In order to achieve the above object, there is provided Electronic equipment having a transmission/reception circuit for optical communication, and a CPU which is operated by programs and can be switched to either an operation mode or a standby mode involving less power consumption than the operation mode, the electronic equipment comprising: measuring instrument for, in the standby mode of the CPU, measuring frequency of light inputted from the transmission/reception circuit by using a clock which is operating in the standby mode, and frequency discriminating instrument for discriminating whether or not the measured frequency is a desired frequency, wherein the CPU is changed from the standby mode to the operation mode depending on a discrimination result of the frequency discriminating instrument, and optical communication is executed by the transmission/reception circuit.

According to the above construction, in electronic equipment having a standby function and optical communication, the power for the optical communication part is turned ON/OFF by referencing the sub-clock in the standby mode. Then, over the measurement of an inputted optical signal, when the optical signal is a desired frequency, the standby mode is canceled so that the optical communication is enabled. As a result, there are produced advantages that:

Even in the standby mode of the electronic equipment on the reception side, optical communication is enabled by canceling the standby mode with an optical input by using the sub-clock; and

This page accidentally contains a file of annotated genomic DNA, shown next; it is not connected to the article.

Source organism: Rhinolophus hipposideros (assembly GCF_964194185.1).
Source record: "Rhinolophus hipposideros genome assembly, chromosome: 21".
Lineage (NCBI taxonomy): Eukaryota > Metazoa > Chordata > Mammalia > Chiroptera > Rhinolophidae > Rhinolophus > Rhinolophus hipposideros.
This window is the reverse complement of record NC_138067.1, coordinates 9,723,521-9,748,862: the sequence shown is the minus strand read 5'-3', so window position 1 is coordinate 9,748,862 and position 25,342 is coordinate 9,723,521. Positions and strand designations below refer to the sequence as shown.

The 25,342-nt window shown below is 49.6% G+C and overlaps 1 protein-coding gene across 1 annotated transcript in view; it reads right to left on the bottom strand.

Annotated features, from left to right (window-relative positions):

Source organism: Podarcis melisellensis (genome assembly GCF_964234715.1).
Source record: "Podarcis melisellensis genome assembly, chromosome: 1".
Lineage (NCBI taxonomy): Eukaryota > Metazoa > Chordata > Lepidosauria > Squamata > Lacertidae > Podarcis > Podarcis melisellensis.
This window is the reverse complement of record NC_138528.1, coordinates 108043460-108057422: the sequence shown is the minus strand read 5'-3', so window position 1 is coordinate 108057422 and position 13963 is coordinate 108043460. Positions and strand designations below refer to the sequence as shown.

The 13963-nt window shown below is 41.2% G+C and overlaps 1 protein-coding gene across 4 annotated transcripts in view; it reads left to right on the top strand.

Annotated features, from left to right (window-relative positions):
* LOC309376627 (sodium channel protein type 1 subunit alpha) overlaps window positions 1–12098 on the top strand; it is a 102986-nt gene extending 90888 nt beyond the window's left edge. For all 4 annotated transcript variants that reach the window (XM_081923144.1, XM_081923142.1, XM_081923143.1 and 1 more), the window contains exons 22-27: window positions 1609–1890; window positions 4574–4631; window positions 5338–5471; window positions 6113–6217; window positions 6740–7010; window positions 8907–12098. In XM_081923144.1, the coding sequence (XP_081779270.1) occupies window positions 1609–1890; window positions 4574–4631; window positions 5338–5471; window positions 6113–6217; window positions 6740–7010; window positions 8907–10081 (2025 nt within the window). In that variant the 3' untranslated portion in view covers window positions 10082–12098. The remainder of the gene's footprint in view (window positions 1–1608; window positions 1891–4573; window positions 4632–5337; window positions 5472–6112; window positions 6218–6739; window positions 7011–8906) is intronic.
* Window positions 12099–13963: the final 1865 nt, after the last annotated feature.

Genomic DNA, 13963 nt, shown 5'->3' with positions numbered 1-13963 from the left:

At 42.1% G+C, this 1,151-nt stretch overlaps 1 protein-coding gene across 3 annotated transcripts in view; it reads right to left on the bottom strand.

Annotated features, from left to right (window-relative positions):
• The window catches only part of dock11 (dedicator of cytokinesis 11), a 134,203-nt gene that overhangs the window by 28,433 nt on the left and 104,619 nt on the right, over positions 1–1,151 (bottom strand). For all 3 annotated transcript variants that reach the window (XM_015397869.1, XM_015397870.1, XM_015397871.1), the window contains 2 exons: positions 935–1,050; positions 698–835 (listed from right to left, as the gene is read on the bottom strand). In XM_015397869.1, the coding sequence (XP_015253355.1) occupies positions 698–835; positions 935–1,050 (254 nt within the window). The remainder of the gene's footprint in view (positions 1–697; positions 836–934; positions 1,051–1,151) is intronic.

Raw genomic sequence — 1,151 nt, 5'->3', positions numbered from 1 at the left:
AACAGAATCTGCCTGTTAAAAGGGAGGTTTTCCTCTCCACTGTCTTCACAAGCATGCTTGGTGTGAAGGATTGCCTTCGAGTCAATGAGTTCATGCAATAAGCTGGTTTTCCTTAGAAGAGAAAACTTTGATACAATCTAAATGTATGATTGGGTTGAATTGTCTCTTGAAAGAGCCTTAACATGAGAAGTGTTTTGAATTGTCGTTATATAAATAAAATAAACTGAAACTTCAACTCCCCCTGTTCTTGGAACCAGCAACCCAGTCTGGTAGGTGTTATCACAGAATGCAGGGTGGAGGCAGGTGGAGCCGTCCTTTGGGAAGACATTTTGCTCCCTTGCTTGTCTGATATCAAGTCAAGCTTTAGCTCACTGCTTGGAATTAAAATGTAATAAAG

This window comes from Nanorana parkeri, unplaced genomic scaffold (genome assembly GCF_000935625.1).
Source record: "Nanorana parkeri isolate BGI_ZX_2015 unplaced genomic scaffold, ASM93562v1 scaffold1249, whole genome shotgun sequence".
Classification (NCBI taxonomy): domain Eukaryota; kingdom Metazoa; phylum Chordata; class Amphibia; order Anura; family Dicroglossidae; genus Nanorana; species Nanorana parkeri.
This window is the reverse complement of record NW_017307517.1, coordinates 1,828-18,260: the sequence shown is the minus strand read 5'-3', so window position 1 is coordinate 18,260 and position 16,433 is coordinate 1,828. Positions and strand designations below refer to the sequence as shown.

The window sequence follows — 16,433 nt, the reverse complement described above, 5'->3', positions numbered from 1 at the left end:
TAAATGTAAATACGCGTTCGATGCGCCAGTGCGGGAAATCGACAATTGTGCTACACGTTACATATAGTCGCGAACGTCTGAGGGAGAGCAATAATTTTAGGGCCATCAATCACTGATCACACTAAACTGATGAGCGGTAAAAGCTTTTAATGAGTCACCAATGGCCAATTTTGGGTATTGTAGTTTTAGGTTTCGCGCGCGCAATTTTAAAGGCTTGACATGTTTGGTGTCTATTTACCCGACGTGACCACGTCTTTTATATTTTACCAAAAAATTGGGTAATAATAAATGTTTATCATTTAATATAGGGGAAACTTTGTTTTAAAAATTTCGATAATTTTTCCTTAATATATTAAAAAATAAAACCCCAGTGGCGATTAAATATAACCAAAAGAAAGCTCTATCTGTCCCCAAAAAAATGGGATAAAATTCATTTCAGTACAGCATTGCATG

Because this advantageous result is enabled without increasing the power consumption, service life of the battery such as cells can be prolonged.

In an embodiment of the present invention, a reception side has a signal feedback circuit for, based on a discrimination result of the frequency discriminating instrument, feeding back the discrimination result to a transmission side, and the transmission side outputs a signal with a frequency different from the frequency of the received signal, and this sequence is iterated a plurality of times.

According to the above construction, in electronic equipment having a standby function and optical communication, the power for the optical communication part is turned ON/OFF by referencing the sub-clock in the standby mode. Then, over the measurement of an input optical signal, when the signal is a desired frequency, the discrimination result is fed back to the transmission side, so that the frequency of the optical signal from the transmission side is changed, and similar sequence is iterated.